You Just Don’t Understand

It seems to be widely believed in the United States that politics is more partisan and divided than in the past. This is difficult to measure, but there are certainly reasons for supposing that the outlook of most Americans has become more Manichean – more divided into stark notions of light and dark. It is probably Lyndon Johnson’s fault.

Johnson was a remarkable President. He strikes this constitutional observer from a parliamentary democracy as being more of a Prime Minister than a President. His whole background was in Congress where he was – in the words of a noted biography – Master of the Senate. Johnson governed through Congress to a remarkable degree, delivering by legislation policies that had eluded Presidents of both parties for a generation. In doing so, he changed America’s parties fundamentally, and in ways he probably did not anticipate.

Johnson correctly anticipated that his comprehensive achievement of civil rights legislation would hand the south to the Republicans for a generation. In fact, the change was slower, but far deeper, than that. With the exception of 1976, the South has generally voted Republican at Presidential level since the end of the Johnson presidency, but this is not for the reasons Johnson anticipated, and the deeper transformation took much longer. The first southern state in which the GOP took the governorship and the legislature was atypical Florida in 1998. Georgia elected a Republican governor for the first time in 2002, 30 years after Johnson’s death.

Why did it take so long? Because voting for the Democrats was so deeply ingrained in the South and southern Democrats were very different from northerners of either party. Southern democrats were very conservative. They supported gun rights; they were deeply religious; they were staunchly anti-communist and pro-military. Why would they ever have been Democrats, especially during the Vietnam era? Because Democrats offered them one thing that no member of Lincoln’s party ever would or could: segregation. With Democrats promising “segregation now, segregation tomorrow, segregation forever” southerners who supported segregation were held hostage. They needed to support the Democrats, even while disagreeing with the party on almost everything else. So, while there have always been conservatives and liberals, in the 1960s these divisions were utterly unconnected with the divide between Republicans and Democrats. There were conservatives and liberals in both parties. Liberal Republicans and liberal Democrats cooperated in Congress, as did conservatives from both parties.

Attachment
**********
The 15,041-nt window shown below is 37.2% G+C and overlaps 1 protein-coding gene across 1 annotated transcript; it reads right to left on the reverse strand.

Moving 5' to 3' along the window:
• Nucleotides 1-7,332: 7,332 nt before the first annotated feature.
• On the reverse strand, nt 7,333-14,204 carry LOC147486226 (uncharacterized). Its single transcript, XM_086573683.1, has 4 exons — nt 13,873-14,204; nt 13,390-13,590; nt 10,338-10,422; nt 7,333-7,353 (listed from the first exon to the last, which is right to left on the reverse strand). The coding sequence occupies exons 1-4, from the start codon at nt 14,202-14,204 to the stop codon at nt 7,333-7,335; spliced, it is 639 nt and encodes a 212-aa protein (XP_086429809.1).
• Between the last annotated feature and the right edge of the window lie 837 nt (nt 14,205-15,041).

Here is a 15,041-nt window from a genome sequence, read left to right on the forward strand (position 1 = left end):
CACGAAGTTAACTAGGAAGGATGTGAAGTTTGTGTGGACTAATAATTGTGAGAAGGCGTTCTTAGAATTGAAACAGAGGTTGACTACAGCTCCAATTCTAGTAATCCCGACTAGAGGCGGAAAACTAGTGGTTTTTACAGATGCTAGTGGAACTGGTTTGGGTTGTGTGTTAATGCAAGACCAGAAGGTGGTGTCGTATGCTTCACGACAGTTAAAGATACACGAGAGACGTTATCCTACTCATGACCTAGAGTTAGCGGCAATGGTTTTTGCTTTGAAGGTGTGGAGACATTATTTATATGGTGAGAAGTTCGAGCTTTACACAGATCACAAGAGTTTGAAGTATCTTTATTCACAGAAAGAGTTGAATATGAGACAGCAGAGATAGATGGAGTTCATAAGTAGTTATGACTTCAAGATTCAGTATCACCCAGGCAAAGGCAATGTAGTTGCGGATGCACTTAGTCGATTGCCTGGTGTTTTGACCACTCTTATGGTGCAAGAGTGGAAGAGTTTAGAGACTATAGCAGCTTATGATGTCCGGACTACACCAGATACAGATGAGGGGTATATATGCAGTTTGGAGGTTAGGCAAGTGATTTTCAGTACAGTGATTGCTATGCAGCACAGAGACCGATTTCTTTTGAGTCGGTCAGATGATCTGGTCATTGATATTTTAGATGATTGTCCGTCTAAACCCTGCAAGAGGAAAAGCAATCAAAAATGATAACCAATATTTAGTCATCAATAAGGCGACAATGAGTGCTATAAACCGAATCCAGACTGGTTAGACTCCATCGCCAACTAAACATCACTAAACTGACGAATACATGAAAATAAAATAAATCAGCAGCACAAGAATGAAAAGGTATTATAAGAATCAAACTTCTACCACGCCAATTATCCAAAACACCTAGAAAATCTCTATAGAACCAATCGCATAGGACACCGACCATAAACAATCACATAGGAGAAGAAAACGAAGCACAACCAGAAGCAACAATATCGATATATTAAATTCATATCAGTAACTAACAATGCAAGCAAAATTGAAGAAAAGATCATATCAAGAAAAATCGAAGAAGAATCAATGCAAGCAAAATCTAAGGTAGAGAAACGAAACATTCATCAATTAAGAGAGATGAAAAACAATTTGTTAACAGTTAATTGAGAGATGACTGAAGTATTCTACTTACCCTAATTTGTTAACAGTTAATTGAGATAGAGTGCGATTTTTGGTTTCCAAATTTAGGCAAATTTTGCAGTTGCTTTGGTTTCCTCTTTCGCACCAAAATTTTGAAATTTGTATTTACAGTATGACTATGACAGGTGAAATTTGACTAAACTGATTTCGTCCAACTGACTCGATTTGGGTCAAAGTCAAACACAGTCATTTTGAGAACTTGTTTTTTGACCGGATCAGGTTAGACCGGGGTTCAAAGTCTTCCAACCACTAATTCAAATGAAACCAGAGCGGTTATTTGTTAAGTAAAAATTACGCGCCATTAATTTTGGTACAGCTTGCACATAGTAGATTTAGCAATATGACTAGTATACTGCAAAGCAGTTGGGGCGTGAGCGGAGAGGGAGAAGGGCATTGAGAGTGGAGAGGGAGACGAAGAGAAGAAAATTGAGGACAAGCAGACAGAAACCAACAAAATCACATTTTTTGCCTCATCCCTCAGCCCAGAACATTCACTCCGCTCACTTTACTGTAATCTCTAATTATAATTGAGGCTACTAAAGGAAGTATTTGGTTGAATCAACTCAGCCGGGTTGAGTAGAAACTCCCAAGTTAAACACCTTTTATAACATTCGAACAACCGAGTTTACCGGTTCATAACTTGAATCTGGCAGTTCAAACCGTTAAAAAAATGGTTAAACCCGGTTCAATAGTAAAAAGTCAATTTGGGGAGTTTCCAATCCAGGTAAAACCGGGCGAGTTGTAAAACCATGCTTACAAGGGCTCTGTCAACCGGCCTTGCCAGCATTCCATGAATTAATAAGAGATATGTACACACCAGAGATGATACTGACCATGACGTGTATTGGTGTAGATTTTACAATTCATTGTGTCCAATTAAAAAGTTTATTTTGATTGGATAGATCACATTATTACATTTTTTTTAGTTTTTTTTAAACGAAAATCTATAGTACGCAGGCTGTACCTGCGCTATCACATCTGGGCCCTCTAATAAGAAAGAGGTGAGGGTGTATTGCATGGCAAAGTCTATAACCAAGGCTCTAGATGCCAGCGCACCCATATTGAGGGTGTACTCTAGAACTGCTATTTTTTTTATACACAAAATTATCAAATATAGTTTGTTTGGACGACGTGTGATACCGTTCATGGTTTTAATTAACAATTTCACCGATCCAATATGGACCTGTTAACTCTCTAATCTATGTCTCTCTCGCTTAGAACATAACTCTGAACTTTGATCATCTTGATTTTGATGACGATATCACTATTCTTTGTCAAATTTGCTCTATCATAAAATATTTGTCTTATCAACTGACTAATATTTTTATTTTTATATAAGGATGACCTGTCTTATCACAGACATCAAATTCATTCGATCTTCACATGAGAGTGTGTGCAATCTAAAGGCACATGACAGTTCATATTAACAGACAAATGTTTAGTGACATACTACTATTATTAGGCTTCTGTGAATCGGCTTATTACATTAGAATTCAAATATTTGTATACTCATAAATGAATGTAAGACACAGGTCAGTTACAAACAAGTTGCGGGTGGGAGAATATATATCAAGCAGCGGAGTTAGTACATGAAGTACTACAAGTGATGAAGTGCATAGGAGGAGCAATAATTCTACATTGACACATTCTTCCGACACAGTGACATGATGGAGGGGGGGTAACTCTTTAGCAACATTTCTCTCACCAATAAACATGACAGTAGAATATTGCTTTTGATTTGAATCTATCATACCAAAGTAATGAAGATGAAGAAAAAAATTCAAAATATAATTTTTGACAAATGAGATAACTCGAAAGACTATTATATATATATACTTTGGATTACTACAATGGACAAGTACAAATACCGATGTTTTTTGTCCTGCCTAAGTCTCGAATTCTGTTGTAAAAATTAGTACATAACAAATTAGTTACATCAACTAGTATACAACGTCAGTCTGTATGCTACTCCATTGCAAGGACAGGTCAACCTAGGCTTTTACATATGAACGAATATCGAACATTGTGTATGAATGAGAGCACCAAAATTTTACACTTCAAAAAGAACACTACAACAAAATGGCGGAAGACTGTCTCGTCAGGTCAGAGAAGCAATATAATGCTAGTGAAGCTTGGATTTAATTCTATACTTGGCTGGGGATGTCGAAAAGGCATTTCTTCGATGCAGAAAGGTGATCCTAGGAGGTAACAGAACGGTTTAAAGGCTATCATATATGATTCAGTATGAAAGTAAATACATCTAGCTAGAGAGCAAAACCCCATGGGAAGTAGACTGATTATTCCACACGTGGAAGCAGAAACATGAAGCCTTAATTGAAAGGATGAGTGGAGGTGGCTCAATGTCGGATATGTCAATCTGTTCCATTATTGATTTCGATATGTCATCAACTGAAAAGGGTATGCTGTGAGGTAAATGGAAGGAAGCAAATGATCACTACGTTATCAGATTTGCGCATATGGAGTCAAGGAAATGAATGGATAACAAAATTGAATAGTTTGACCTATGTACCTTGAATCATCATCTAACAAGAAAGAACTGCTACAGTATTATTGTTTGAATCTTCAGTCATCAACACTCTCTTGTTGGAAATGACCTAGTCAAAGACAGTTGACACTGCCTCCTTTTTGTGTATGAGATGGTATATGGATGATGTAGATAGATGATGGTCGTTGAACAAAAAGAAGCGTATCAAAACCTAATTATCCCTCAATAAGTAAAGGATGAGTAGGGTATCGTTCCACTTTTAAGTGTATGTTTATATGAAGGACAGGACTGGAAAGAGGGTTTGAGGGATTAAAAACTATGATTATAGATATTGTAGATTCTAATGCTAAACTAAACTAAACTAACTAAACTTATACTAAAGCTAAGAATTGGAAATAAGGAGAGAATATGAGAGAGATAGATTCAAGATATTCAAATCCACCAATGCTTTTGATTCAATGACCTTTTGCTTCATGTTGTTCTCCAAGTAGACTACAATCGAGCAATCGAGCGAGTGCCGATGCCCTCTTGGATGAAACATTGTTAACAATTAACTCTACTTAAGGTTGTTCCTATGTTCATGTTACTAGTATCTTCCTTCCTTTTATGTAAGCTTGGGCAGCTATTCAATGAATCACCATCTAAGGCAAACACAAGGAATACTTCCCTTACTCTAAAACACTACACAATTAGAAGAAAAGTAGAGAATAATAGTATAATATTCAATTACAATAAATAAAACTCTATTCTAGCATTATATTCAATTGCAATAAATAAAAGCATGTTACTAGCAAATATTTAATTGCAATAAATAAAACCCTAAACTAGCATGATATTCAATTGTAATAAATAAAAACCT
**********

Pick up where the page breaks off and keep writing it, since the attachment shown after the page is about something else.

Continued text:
Today, ideological divisions and party divisions reinforce each other. To make matters worse, people live in homogenous communities. As Wisconsin gears up for a divisive recall election, many on both sides are confident of victory. Democrats in Madison and Republican voters in rural areas overwhelmingly encounter people who agree with them.

The psychologist Jonathan Haidt of the University of Virginia has extensively researched these matters and finds that people – especially liberals – are often completely misinformed as to alternative viewpoints. Liberals are significantly less able than either moderates or conservatives to correctly predict how people of different ideologies would react to complex moral and political questions.

This is, of course, very surprising to liberals, who believe that they are well-educated and open-minded. Some have suggested that Professor Haidt’s research was biased by his conservative leanings. But this appears not to be so. Haidt was a partisan liberal when he began his research. The facts changed his mind.


Article provided by Quentin Langley
Lecturer in PR and Political Communications,
School of Journalism, Cardiff University

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